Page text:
Puberty appears to be coming earlier and earlier for some girls. Is this the new normal?
According to Environmental Health Perspectives, at the turn of the 20th century, the average age of puberty in young women was 16 to 17. Now it is less than 13. Many people seem to pass this off as the new normal, but some researchers are concerned.
One study, outlined in the Toronto Sun, links the consumption of sugar-sweetened beverages to early puberty.
“Our study adds to increasing concern about the widespread consumption of sugar-sweetened drinks among children and adolescents.”
“The main concern is about childhood obesity, but our study suggests that age of first menstruation (menarche) occurred earlier, independently of body mass index, among girls with the highest consumption of drinks sweetened with added sugar.”
However, although sugar intake may play a role in puberty onset, endocrine-disrupting chemicals are believed to be the biggest factor.
Endocrine disruptors are chemicals that may interfere with the body’s endocrine system and produce adverse developmental, reproductive, neurological, and immune effects in both humans and wildlife.
Some of these chemicals include 2, 5-dichlorophenol or 2, 5-DCP. 2, 5-DCP is a metabolite of 1, 4 dichlorobenzene or paradichlorobenzene, which is a chemical found in moth balls, toilet bowl cleaners, room deodorizers, and other typical household cleaning products. Elevated levels of this chemical are associated with early onset menstruation. (National Institutes of Health)
BPAs (phthalates) and BPSs (bisphenols) found in plastics also play a role in hormones and their effect on puberty. The human body cannot metabolize these components and the chemicals found in them can have an adverse effect on weight and the timing of puberty. (Newsweek)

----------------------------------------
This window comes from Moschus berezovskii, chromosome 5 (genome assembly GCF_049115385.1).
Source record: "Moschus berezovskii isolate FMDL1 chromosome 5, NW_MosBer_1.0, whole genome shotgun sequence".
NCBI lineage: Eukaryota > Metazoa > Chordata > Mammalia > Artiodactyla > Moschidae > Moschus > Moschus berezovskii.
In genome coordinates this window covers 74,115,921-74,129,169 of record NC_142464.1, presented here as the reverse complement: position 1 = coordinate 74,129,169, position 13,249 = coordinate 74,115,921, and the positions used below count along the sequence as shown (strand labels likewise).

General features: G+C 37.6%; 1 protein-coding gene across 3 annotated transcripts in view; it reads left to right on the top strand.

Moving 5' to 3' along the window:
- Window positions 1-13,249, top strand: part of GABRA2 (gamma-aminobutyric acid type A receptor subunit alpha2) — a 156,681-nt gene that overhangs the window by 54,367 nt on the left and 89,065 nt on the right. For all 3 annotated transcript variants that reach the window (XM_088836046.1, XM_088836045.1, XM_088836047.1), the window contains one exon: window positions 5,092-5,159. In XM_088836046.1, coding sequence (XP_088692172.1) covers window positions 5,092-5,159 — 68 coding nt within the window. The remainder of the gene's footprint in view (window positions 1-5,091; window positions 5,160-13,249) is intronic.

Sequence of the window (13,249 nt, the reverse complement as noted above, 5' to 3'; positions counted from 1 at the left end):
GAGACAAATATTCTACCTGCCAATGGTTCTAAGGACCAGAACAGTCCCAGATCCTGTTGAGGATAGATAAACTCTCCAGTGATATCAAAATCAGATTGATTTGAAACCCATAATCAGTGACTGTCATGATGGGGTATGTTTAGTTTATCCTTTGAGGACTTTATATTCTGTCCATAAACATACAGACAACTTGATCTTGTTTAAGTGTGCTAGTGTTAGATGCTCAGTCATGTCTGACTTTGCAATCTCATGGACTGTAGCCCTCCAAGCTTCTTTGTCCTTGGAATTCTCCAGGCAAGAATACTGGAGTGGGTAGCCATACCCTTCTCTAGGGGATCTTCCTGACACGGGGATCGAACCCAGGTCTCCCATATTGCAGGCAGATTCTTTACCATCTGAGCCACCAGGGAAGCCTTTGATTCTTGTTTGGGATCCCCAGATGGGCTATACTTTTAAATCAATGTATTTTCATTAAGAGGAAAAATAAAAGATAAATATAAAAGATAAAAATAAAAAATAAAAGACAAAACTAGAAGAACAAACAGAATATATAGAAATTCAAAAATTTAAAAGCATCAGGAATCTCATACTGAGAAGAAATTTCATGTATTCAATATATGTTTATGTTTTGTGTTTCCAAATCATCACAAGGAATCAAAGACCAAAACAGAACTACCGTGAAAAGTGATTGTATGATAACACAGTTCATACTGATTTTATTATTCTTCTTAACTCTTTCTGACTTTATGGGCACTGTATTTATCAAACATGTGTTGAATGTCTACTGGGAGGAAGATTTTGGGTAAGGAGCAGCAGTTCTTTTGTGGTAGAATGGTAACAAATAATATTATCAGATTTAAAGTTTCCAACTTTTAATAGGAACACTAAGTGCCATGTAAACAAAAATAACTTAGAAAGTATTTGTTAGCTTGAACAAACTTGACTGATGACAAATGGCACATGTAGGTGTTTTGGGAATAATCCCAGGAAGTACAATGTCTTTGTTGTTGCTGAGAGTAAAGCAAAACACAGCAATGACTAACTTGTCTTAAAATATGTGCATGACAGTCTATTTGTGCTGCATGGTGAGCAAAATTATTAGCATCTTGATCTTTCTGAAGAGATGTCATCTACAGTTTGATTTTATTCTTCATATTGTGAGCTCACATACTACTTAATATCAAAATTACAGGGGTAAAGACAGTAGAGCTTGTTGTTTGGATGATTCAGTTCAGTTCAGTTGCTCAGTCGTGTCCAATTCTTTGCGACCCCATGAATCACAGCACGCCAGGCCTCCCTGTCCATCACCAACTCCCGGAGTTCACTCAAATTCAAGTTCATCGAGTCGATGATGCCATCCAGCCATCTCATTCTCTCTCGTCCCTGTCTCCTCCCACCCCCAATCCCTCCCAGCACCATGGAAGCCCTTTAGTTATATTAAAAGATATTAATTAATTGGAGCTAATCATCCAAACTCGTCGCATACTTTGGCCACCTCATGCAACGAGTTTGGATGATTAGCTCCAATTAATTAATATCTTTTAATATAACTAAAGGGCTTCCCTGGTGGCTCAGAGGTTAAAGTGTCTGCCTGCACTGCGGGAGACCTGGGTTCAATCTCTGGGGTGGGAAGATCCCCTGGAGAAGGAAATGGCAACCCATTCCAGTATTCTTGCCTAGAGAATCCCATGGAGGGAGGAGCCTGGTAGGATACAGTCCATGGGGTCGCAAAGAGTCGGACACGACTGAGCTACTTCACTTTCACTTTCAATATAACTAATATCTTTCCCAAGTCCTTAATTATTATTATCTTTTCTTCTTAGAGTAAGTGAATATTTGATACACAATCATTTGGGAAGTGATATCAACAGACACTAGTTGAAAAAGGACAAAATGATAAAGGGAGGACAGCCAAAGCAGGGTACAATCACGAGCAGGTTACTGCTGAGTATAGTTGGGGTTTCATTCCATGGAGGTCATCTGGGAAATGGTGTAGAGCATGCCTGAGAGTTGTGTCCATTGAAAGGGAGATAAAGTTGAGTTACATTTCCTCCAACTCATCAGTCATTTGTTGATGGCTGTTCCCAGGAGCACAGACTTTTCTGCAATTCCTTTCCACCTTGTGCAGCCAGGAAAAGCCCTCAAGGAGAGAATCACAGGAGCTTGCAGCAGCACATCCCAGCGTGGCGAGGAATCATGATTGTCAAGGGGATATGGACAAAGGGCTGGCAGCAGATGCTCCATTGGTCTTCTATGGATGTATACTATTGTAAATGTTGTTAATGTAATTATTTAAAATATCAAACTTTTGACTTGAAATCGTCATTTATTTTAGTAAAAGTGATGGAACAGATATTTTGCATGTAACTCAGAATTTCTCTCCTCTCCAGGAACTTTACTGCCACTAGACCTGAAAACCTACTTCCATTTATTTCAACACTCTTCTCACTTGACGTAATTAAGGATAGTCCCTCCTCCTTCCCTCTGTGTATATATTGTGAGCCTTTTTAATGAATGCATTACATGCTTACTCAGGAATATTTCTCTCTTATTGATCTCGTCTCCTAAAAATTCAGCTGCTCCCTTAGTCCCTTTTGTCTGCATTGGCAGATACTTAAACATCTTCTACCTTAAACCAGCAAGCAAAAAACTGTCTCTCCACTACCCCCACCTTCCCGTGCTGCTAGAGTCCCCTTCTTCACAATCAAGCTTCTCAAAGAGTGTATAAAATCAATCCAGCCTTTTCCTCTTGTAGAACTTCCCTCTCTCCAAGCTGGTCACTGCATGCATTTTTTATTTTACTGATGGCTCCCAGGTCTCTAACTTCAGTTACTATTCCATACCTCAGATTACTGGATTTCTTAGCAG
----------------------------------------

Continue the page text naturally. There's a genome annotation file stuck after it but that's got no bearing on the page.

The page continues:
According to a pamphlet from Beyond Pesticides, endocrine disruptors cause the most harm by doing the following:
- Mimicking actions of naturally-produced hormones like testosterone and estrogen.
- Preventing the action of normal hormones by blocking hormone receptors in the cells.
- Altering the concentrations of natural hormones in the body by affecting synthesis, transport, metabolism and excretion.
Early puberty plays a huge role in the mental and physical health of a young woman later in life.
Psychologically, young girls, who mature early, are treated as if they are older. Older boys hit on them, and they are more likely to be sexually harassed. This is all at an age where brain development is still taking place.
“The brain is highly plastic, and stressful experiences like these take their toll. Early-maturing girls are more likely to smoke cigarettes, they are at high risk for substance abuse, and they have higher rates of eating disorders.” (Newsweek)
Physically, early puberty is linked to a higher chance of estrogen-sensitive breast cancer. A 2013 study found that early puberty was linked to a 30% higher risk of breast cancer compared to puberty that appeared at a later age. Also, for each year menstruation was delayed, the risk of premenopausal breast cancer decreased by 9% and the risk of postmenopausal cancer decreased by 4%.
Dr. Mercola suggests the following to keep endocrine disruptors away from a developing child:
- Try to consume only fresh, raw whole foods. Processed and packaged food may have a high amount of phthalates. This includes canned food.
- Ditch the plastic and try only to buy products that come in glass.
- Store food and beverages in glass, not plastic. Never heat food in a plastic container.
- Use only glass baby bottles for infants.
- Be aware of register receipts because they are high in BPAs.
- Look for green, toxin-free, and/or organic alternatives for everything from food to home items.
- Choose toys that do not contain plastic chemicals like BPAs and BPSs.
- Try to breastfeed for at least a year and stay away from formula.
- Use natural alternatives for household and personal cleaning.
- Consider safer feminine hygiene products.
- Go fragrance-free. The fragrance is often only labeled as “fragrance”, and one can never tell what chemicals it is made of.
- Check the water anyone consumes for contaminants.
- Avoid pesticide and herbicide use around the home.
Following these tips may delay puberty in a child, but they may not. Genetics also plays a role, and it is hard for a parent to control the greater environment a child is a part of.